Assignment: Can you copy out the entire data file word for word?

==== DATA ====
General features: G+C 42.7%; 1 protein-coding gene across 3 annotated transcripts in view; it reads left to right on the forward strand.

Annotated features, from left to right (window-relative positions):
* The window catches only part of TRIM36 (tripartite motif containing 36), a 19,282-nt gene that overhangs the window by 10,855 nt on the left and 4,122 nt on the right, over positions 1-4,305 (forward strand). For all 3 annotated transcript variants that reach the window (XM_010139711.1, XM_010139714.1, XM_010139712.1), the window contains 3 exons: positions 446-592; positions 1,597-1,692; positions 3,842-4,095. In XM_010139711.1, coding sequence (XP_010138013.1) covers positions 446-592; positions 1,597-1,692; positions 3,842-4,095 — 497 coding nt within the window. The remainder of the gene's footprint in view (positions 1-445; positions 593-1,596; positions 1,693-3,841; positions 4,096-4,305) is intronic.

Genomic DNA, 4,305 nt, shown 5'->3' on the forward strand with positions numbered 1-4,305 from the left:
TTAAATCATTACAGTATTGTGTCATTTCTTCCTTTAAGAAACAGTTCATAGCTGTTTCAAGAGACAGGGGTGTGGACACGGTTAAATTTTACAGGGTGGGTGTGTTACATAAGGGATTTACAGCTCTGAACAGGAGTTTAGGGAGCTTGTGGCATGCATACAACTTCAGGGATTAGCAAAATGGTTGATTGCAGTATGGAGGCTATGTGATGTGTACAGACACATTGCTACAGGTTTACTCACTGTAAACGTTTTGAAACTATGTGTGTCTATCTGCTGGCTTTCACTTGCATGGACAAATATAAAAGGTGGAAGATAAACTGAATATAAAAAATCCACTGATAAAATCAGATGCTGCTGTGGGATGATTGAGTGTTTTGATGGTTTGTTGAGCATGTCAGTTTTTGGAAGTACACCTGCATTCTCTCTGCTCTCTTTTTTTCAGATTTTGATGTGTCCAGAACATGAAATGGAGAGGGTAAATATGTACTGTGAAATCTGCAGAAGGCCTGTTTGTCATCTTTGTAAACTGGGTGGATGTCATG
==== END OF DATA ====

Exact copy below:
General features: G+C 42.7%; 1 protein-coding gene across 3 annotated transcripts in view; it reads left to right on the forward strand.

Annotated features, from left to right (window-relative positions):
* The window catches only part of TRIM36 (tripartite motif containing 36), a 19,282-nt gene that overhangs the window by 10,855 nt on the left and 4,122 nt on the right, over positions 1-4,305 (forward strand). For all 3 annotated transcript variants that reach the window (XM_010139711.1, XM_010139714.1, XM_010139712.1), the window contains 3 exons: positions 446-592; positions 1,597-1,692; positions 3,842-4,095. In XM_010139711.1, coding sequence (XP_010138013.1) covers positions 446-592; positions 1,597-1,692; positions 3,842-4,095 — 497 coding nt within the window. The remainder of the gene's footprint in view (positions 1-445; positions 593-1,596; positions 1,693-3,841; positions 4,096-4,305) is intronic.

Genomic DNA, 4,305 nt, shown 5'->3' on the forward strand with positions numbered 1-4,305 from the left:
TTAAATCATTACAGTATTGTGTCATTTCTTCCTTTAAGAAACAGTTCATAGCTGTTTCAAGAGACAGGGGTGTGGACACGGTTAAATTTTACAGGGTGGGTGTGTTACATAAGGGATTTACAGCTCTGAACAGGAGTTTAGGGAGCTTGTGGCATGCATACAACTTCAGGGATTAGCAAAATGGTTGATTGCAGTATGGAGGCTATGTGATGTGTACAGACACATTGCTACAGGTTTACTCACTGTAAACGTTTTGAAACTATGTGTGTCTATCTGCTGGCTTTCACTTGCATGGACAAATATAAAAGGTGGAAGATAAACTGAATATAAAAAATCCACTGATAAAATCAGATGCTGCTGTGGGATGATTGAGTGTTTTGATGGTTTGTTGAGCATGTCAGTTTTTGGAAGTACACCTGCATTCTCTCTGCTCTCTTTTTTTCAGATTTTGATGTGTCCAGAACATGAAATGGAGAGGGTAAATATGTACTGTGAAATCTGCAGAAGGCCTGTTTGTCATCTTTGTAAACTGGGTGGATGTCATG